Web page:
Employees’ expert. Union Pacific also moved to exclude portions of the employees’ expert’s opinion, arguing he went beyond the specifics of the 12 individuals he reviewed in his expert report. The employees countered that he was a board-certified occupational medicine doctor who was regularly involved with FFD determinations and he reviewed the railroad’s documentation. Further, they argued, the data confirmed that over 7,000 Union Pacific employees had been subjected to an FFD evaluation due to a “reportable health event” from September 2014 to the present and that at least 3,145 were designated as not cleared to work or were issued work restrictions as a result of the FFD determinations. Finding no basis to exclude the testimony, the court noted that he was a qualified expert, he was not offering a statistical opinion, he was testifying in his area of expertise, and his testimony was relevant.

Expert report of railroad’s doctor. For their part, the employees moved to strike the expert report of the railroad’s doctor, arguing that it was only two pages with 2,900 pages of exhibits and contained no statement of his opinions. The doctor’s opinions, said the court, were not expressed as clearly as possible nor were they easily identifiable. However, given the amount of discovery that had already occurred, the court found that while he could testify, if he tried to testify on matters not contained in his expert report, the employees could object and the court would take up the matter at that time.

Other expert witnesses. And while the railroad argued that an expert witness for the employees was not qualified to opine on railroad industry standards because he was a safety consultant with the trucking industry, the court observed that the railroad agreed it adopted and then modified some of the Federal Motor Carrier Safety Administration (FMCSA) standards, at least to some extent. As a result, the witness’s testimony was relevant and he was qualified to give limited opinions regarding those standards. Accordingly, the court permitted the employees to lay foundation showing that Union Pacific adopted these standards in part. If they are able to do so, then his testimony, at least in part, becomes relevant.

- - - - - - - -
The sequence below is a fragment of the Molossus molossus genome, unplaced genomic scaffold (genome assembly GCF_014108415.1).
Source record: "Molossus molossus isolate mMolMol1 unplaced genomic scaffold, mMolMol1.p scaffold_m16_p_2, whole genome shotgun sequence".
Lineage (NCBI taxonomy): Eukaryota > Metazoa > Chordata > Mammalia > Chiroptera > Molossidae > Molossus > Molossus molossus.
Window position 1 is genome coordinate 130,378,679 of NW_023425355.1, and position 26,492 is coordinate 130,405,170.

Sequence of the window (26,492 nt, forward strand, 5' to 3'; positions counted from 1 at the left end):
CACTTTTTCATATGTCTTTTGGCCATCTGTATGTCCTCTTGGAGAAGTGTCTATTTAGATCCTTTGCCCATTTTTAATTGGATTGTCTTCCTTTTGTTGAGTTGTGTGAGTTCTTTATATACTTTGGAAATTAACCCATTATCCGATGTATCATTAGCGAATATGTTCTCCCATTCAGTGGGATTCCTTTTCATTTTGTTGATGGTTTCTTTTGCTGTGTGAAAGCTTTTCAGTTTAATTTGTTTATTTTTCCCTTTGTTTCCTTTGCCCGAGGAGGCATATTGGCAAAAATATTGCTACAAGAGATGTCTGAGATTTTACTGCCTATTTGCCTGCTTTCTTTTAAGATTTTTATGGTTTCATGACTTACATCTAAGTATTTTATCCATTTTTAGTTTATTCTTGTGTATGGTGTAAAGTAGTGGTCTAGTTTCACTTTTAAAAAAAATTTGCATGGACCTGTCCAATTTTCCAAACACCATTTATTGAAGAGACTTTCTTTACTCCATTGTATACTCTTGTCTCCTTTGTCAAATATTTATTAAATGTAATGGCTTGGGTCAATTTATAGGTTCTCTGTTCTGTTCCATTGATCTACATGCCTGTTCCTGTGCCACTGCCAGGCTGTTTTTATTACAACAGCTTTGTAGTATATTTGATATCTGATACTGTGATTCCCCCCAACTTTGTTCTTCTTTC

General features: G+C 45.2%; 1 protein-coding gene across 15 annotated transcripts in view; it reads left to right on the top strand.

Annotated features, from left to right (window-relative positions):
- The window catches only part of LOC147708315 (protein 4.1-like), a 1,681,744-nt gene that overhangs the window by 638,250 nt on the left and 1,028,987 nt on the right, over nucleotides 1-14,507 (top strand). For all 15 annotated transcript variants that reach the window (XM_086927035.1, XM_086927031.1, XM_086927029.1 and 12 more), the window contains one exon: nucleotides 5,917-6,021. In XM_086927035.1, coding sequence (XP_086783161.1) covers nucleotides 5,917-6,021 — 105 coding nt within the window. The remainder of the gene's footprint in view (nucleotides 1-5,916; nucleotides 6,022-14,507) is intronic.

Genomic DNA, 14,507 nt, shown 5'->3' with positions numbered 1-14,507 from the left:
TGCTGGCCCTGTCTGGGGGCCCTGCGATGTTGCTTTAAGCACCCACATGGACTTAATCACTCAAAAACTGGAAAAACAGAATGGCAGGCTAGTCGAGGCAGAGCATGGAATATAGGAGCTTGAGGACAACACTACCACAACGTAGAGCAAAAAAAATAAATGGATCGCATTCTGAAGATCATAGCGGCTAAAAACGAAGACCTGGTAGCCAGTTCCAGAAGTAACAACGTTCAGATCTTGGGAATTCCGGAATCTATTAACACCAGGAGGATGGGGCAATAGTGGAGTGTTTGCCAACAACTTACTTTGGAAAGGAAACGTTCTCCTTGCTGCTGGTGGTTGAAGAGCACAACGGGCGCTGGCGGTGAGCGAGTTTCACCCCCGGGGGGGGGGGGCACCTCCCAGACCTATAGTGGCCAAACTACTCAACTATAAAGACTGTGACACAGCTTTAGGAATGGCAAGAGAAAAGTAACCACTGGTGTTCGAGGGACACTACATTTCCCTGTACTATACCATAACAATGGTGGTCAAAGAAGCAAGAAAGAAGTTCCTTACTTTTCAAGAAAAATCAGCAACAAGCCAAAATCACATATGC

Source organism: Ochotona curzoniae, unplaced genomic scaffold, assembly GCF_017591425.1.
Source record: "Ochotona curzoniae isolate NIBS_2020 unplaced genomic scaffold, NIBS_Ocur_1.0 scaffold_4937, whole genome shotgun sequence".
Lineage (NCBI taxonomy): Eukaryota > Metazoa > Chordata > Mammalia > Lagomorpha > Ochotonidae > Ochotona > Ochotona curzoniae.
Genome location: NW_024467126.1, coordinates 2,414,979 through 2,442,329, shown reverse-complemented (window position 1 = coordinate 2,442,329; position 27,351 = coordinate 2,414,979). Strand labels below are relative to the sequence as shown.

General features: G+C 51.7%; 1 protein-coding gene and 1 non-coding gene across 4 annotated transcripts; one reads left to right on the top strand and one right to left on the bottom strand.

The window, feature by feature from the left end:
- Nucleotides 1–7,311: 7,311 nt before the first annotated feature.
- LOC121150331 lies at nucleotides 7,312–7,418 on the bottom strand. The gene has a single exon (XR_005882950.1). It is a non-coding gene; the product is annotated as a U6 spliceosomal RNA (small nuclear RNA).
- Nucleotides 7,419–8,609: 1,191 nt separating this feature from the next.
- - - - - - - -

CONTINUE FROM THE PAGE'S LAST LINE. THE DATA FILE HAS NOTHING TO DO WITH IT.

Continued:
As to the railroad’s motion to exclude the expert report of a witness whose opinions revolved around railroad employers that use disability programs to rid employees from their payrolls, the court was concerned that the testimony was not specific to Union Pacific. The employees argued that he worked his entire career for the Railroad Retirement Board (RRB) and that his opinions would relate to why Union Pacific revised its FFD policies. They asserted that they would present evidence showing this was done to exclude individuals with disabilities and would show that the workplace shrunk by about 10 percent from 2014 to 2016 after the FFD program was implemented and incentives were built into the RRB system.

Here, the court allowed the witness to testify as to the RRB occupational disability annuity process as set forth in his report. The RRB could testify as to any defenses of mitigation or damages or estoppel. The witness could not, however, testify regarding his general knowledge absent some connection to Union Pacific’s practices.